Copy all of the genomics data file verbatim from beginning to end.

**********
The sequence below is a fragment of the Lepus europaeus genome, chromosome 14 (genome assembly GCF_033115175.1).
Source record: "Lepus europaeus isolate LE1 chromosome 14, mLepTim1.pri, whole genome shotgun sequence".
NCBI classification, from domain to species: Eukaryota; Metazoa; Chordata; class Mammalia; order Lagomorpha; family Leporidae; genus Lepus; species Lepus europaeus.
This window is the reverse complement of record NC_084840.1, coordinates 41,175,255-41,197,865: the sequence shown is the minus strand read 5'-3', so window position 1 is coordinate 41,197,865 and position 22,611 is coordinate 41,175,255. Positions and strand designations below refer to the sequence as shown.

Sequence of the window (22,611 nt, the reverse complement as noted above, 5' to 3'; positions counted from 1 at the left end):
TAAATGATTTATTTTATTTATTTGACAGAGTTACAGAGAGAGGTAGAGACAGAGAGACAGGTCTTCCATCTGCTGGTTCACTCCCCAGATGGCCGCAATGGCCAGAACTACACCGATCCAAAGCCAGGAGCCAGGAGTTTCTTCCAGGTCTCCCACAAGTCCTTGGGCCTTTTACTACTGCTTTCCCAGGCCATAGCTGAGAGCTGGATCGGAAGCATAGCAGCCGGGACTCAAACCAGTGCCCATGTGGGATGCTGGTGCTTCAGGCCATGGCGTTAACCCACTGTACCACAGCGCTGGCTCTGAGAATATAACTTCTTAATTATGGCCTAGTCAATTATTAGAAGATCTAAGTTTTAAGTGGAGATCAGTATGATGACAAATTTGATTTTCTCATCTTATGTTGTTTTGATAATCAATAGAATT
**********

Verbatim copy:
The sequence below is a fragment of the Lepus europaeus genome, chromosome 14 (genome assembly GCF_033115175.1).
Source record: "Lepus europaeus isolate LE1 chromosome 14, mLepTim1.pri, whole genome shotgun sequence".
NCBI classification, from domain to species: Eukaryota; Metazoa; Chordata; class Mammalia; order Lagomorpha; family Leporidae; genus Lepus; species Lepus europaeus.
This window is the reverse complement of record NC_084840.1, coordinates 41,175,255-41,197,865: the sequence shown is the minus strand read 5'-3', so window position 1 is coordinate 41,197,865 and position 22,611 is coordinate 41,175,255. Positions and strand designations below refer to the sequence as shown.

Sequence of the window (22,611 nt, the reverse complement as noted above, 5' to 3'; positions counted from 1 at the left end):
TAAATGATTTATTTTATTTATTTGACAGAGTTACAGAGAGAGGTAGAGACAGAGAGACAGGTCTTCCATCTGCTGGTTCACTCCCCAGATGGCCGCAATGGCCAGAACTACACCGATCCAAAGCCAGGAGCCAGGAGTTTCTTCCAGGTCTCCCACAAGTCCTTGGGCCTTTTACTACTGCTTTCCCAGGCCATAGCTGAGAGCTGGATCGGAAGCATAGCAGCCGGGACTCAAACCAGTGCCCATGTGGGATGCTGGTGCTTCAGGCCATGGCGTTAACCCACTGTACCACAGCGCTGGCTCTGAGAATATAACTTCTTAATTATGGCCTAGTCAATTATTAGAAGATCTAAGTTTTAAGTGGAGATCAGTATGATGACAAATTTGATTTTCTCATCTTATGTTGTTTTGATAATCAATAGAATT